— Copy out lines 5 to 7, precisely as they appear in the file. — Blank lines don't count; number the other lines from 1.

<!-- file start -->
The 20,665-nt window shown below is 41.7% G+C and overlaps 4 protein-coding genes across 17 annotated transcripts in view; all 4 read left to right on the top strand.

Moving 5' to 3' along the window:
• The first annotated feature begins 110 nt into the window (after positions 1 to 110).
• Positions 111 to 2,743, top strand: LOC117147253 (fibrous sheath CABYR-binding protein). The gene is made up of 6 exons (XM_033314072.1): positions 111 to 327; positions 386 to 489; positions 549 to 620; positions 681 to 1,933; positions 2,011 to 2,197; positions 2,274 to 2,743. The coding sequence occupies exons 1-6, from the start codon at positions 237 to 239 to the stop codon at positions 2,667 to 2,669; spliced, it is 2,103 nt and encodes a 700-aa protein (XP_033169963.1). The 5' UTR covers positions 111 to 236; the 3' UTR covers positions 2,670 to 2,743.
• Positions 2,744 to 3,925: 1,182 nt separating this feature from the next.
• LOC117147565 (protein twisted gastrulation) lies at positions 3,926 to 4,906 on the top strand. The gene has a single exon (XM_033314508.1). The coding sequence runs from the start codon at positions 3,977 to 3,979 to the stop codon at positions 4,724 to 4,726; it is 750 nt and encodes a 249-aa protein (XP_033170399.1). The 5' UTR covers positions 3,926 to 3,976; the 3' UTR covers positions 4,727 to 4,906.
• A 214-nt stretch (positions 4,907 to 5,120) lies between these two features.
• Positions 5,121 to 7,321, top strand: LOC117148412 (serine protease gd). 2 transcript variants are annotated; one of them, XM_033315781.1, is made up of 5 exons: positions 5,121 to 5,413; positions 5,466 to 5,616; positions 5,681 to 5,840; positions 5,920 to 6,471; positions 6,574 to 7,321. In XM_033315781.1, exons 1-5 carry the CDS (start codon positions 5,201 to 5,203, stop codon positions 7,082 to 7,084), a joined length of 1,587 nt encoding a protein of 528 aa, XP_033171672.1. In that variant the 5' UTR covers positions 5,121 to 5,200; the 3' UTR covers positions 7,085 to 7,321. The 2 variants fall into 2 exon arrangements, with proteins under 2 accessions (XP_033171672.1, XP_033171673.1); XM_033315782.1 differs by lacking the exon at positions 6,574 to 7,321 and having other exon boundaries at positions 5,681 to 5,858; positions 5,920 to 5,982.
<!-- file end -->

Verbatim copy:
• Positions 2,744 to 3,925: 1,182 nt separating this feature from the next.
• LOC117147565 (protein twisted gastrulation) lies at positions 3,926 to 4,906 on the top strand. The gene has a single exon (XM_033314508.1). The coding sequence runs from the start codon at positions 3,977 to 3,979 to the stop codon at positions 4,724 to 4,726; it is 750 nt and encodes a 249-aa protein (XP_033170399.1). The 5' UTR covers positions 3,926 to 3,976; the 3' UTR covers positions 4,727 to 4,906.
• A 214-nt stretch (positions 4,907 to 5,120) lies between these two features.